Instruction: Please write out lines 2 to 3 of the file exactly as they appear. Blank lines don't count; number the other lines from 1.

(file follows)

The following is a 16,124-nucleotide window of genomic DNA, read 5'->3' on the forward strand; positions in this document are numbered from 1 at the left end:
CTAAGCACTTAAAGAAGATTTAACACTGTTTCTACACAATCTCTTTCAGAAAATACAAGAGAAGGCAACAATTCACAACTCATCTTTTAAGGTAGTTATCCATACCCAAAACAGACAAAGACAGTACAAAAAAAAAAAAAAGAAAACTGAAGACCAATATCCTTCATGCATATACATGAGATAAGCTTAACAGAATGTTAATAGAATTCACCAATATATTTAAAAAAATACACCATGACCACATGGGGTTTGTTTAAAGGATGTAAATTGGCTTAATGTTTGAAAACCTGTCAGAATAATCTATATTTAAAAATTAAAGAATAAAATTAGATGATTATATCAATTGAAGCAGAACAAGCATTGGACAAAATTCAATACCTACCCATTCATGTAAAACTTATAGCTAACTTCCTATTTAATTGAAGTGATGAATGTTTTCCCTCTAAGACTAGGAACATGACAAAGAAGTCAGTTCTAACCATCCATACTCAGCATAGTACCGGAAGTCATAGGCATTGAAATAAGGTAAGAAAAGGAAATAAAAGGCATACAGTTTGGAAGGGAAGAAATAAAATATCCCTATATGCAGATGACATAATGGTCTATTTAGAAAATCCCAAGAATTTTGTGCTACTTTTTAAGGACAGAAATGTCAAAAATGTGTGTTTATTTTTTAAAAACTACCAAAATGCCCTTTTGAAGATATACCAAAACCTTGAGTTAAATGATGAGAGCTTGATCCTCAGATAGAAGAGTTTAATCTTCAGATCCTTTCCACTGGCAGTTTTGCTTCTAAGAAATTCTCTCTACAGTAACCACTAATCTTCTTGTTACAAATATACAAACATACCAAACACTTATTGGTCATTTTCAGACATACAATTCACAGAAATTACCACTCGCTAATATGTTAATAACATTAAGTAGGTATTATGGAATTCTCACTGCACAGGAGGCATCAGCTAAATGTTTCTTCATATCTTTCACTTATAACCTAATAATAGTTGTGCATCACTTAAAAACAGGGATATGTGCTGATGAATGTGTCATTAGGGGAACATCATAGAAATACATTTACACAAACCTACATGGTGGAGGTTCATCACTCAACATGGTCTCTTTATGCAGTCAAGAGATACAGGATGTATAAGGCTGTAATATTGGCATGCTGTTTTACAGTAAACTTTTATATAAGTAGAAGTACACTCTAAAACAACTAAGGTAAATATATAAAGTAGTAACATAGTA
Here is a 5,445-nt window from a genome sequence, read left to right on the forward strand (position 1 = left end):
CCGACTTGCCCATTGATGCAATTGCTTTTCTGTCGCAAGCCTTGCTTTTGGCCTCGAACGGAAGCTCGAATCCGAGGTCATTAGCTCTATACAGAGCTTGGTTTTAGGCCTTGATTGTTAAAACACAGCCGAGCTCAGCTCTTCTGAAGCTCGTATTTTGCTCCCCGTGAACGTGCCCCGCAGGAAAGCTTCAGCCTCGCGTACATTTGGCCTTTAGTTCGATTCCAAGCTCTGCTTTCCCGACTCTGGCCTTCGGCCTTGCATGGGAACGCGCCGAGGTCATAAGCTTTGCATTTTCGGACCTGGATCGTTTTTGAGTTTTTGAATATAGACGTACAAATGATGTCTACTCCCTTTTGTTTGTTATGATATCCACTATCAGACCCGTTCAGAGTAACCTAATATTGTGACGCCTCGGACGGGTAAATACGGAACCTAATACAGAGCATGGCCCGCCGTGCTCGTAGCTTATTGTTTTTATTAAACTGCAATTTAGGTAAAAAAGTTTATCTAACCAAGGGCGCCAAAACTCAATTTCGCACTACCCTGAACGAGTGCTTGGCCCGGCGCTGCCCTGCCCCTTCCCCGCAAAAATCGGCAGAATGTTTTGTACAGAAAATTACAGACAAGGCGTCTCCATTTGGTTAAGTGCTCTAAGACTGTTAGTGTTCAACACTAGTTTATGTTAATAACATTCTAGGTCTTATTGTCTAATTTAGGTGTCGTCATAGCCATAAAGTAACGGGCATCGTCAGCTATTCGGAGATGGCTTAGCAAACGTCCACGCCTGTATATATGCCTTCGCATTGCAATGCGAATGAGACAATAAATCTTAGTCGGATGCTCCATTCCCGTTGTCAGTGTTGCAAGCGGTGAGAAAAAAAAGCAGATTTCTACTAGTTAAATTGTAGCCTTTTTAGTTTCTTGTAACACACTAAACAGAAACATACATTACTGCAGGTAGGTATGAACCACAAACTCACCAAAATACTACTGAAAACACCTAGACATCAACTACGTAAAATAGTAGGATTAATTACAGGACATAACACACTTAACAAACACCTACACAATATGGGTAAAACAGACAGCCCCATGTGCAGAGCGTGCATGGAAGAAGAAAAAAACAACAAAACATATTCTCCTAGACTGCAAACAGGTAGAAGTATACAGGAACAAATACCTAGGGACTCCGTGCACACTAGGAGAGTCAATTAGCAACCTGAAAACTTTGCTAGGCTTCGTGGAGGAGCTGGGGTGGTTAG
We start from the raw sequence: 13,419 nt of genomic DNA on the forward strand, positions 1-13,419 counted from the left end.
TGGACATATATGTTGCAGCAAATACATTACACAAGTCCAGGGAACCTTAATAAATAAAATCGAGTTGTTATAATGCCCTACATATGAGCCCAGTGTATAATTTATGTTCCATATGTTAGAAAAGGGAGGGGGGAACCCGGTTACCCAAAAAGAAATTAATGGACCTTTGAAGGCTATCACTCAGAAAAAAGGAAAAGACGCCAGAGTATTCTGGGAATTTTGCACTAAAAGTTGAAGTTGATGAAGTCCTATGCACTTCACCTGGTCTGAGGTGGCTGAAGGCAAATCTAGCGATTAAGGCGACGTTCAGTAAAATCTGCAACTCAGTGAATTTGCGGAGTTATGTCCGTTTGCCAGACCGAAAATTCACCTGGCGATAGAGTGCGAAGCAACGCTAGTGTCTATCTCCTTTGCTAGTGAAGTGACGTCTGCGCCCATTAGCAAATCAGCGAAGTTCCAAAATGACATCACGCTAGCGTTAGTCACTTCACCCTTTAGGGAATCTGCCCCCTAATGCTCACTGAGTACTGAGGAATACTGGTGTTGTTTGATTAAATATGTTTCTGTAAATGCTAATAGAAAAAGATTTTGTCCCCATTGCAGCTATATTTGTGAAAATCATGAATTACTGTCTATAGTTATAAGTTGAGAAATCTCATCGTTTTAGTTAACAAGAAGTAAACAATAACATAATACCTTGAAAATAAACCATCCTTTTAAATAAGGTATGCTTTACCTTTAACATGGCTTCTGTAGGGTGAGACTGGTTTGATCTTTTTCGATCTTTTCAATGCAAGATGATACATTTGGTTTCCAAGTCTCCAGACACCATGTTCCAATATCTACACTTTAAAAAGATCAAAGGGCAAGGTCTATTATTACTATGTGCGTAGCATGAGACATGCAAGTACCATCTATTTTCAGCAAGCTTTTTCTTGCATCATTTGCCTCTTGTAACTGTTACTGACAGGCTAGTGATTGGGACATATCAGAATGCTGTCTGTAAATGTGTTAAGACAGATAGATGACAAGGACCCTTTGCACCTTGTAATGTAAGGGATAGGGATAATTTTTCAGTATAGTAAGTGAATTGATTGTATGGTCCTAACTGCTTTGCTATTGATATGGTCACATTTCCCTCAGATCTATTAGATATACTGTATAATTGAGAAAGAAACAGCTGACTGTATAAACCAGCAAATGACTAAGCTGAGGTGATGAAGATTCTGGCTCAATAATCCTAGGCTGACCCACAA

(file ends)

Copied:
CTAAGCACTTAAAGAAGATTTAACACTGTTTCTACACAATCTCTTTCAGAAAATACAAGAGAAGGCAACAATTCACAACTCATCTTTTAAGGTAGTTATCCATACCCAAAACAGACAAAGACAGTACAAAAAAAAAAAAAAGAAAACTGAAGACCAATATCCTTCATGCATATACATGAGATAAGCTTAACAGAATGTTAATAGAATTCACCAATATATTTAAAAAAATACACCATGACCACATGGGGTTTGTTTAAAGGATGTAAATTGGCTTAATGTTTGAAAACCTGTCAGAATAATCTATATTTAAAAATTAAAGAATAAAATTAGATGATTATATCAATTGAAGCAGAACAAGCATTGGACAAAATTCAATACCTACCCATTCATGTAAAACTTATAGCTAACTTCCTATTTAATTGAAGTGATGAATGTTTTCCCTCTAAGACTAGGAACATGACAAAGAAGTCAGTTCTAACCATCCATACTCAGCATAGTACCGGAAGTCATAGGCATTGAAATAAGGTAAGAAAAGGAAATAAAAGGCATACAGTTTGGAAGGGAAGAAATAAAATATCCCTATATGCAGATGACATAATGGTCTATTTAGAAAATCCCAAGAATTTTGTGCTACTTTTTAAGGACAGAAATGTCAAAAATGTGTGTTTATTTTTTAAAAACTACCAAAATGCCCTTTTGAAGATATACCAAAACCTTGAGTTAAATGATGAGAGCTTGATCCTCAGATAGAAGAGTTTAATCTTCAGATCCTTTCCACTGGCAGTTTTGCTTCTAAGAAATTCTCTCTACAGTAACCACTAATCTTCTTGTTACAAATATACAAACATACCAAACACTTATTGGTCATTTTCAGACATACAATTCACAGAAATTACCACTCGCTAATATGTTAATAACATTAAGTAGGTATTATGGAATTCTCACTGCACAGGAGGCATCAGCTAAATGTTTCTTCATATCTTTCACTTATAACCTAATAATAGTTGTGCATCACTTAAAAACAGGGATATGTGCTGATGAATGTGTCATTAGGGGAACATCATAGAAATACATTTACACAAACCTACATGGTGGAGGTTCATCACTCAACATGGTCTCTTTATGCAGTCAAGAGATACAGGATGTATAAGGCTGTAATATTGGCATGCTGTTTTACAGTAAACTTTTATATAAGTAGAAGTACACTCTAAAACAACTAAGGTAAATATATAAAGTAGTAACATAGTA
Here is a 5,445-nt window from a genome sequence, read left to right on the forward strand (position 1 = left end):